The structure and composition of the eggshell and embryonic membranes of Alligator mississippiensis


  • Mark W. J. Ferguson

    1. Department of Anatomy, The Queen's University of Belfast, Medical Biology Centre, 97 Lisburn Road, Belfast, BT9 7BL, Northern Ireland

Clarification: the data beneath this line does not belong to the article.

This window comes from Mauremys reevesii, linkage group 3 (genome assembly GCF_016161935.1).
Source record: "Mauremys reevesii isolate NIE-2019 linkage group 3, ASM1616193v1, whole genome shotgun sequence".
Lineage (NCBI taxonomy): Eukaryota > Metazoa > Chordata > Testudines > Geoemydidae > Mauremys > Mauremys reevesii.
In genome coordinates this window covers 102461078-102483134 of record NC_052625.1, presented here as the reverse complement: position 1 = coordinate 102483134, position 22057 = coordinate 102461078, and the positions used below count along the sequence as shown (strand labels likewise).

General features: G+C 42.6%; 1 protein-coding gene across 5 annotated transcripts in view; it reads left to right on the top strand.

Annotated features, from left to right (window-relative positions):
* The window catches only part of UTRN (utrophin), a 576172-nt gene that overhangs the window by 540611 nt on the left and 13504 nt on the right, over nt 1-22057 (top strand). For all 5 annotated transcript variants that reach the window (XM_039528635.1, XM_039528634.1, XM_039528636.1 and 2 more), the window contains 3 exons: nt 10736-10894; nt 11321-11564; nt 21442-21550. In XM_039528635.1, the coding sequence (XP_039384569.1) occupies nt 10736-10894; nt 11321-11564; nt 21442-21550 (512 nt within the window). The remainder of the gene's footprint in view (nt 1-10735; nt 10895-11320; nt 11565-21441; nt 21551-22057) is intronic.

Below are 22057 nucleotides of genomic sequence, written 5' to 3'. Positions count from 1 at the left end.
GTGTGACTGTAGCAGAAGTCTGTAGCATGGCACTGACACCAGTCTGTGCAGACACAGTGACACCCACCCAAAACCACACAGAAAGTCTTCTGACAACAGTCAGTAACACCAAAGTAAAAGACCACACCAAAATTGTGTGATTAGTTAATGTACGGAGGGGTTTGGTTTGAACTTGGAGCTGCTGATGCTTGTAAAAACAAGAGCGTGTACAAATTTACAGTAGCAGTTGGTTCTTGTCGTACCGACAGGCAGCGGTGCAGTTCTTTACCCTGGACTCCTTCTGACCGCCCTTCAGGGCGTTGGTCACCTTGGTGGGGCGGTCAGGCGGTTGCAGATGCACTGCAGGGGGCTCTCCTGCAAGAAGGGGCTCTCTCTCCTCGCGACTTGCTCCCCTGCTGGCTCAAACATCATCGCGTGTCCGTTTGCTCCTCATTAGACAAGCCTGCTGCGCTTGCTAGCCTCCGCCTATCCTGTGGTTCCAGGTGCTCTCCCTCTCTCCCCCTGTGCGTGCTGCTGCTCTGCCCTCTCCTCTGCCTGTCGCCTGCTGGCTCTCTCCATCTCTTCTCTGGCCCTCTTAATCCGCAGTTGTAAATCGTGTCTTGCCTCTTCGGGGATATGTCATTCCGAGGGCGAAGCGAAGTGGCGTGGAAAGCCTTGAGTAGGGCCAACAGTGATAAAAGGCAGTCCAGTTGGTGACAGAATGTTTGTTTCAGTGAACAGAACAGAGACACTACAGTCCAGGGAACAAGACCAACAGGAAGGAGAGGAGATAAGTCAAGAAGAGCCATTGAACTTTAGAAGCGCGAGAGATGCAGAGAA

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The structure and chemical composition of the eggshell and eggshell membrane of Alligator mississippiensis were investigated utilizing macroscopy, scanning electron microscopy, energy dispersive analysis by X-rays, atomic absorption flame spectroscopy and spectrographic techniques on age known eggs fixed at daily intervals throughout the 65-day incubation period. Macroscopic observations were also made on the structure and disposition of the extraembryonic membranes. The freshly laid alligator egg is pure white and translucent. Within 24 h of egg-laying the embryo attaches to the top of the egg, so inducing an opaque, chalky white, central band. As incubation progresses, this band expands in length, eventually reaching the ends of the egg by about the fifth week of development. The origin and expansion of eggshell banding are multifactorial, being caused by: (1) a drying out of the eggshell due to polarization of the watery albumen towards the ends of the egg and an increase in porosity of the shell; (2) the numerous pores in the central region of the shell which render the calcite opaque; (3) the development of erosion craters which render the calcite opaque and alter the optical properties of the shell; (4) the presence of fewer mammillae at the ends of the egg; (5) a progressive decrease in the ratio of calcite crystals to organic matrix in the organic layers; and (6) the expansion of the vascular chorio-allantoic membrane around the inside of the shell which mobilizes minerals from the latter (for use in embryonic calcification), so causing the eggshell membrane to become chalky white. The alligator egg consists of the following layers from outside in: (1) an outer densely calcified layer (100–200 μm thick) consisting of small vertically stacked calcite crystals orientated with their crystallographic c axes at right angles to the shell surface; (2) a honeycomb layer (300–400 μm thick) consisting of horizontally stacked calcite crystals with their crystallographic c axes parallel to the shell surface; (3) an organic layer (approximately 10 μm thick) containing a higher percentage of organic matrix to calcite crystals, and through which the shell cleaves and falls away from the egg shortly before hatching; (4) a mammillary layer (20–30 μm thick) which is more pronounced in the central opaque region of the shell and which attaches the latter to the eggshell membrane; and (5) an eggshell membrane (150–250 μm thick) consisting of an interwoven mesh of fibres, separated from the albumen by an amorphous limiting membrane, in which there are numerous pores. The crystals of the outer densely calcified layer undergo extrinsic acidic dissolution (by organic acids produced by nest micro-organisms and by hydrated carbon dioxide) to produce erosion craters and cratered pore orifices. The extent, shape and depth of these craters is governed by the strict crystallographic alignment of calcite crystals in the outer densely calcified and honeycomb layers, by the anisotropic properties of these crystals and by diffusion control. These erosion craters expose at their broad bases the underlying honeycomb layer which contains large numbers of vesicular holes, interconnecting with other cavities throughout the shell. Thus, development of erosion craters renders the entire egg more porous as incubation proceeds. In addition, these craters, together with the mobilization of calcite crystals out of the organic layer for use in embryonic mineralization, progressively weaken the shell causing it to crack and cleave off the eggshell membrane and mammillary layer, so facilitating hatching. No air space is present in the alligator egg, neither are there any chalzae. The embryo has the usual amniote arrangement of extra-embryonic membranes which are firmly fused along two longitudinally opposite ribs, so anchoring the embryo in a constant position within the shell. The structure of the alligator egg is beautifully adapted to both its function and the nesting biology of the animal. The present investigation documents for the first time in any animal: (1) extrinsic degradation of an eggshell as incubation progresses; (2) a gross change in the external appearance of an egg as development proceeds; (3) two types of shell structure (mammillae plus pores, no mammillae no pores) within different regions of the same egg; and (4) a marked change in the porosity of an egg as incubation proceeds.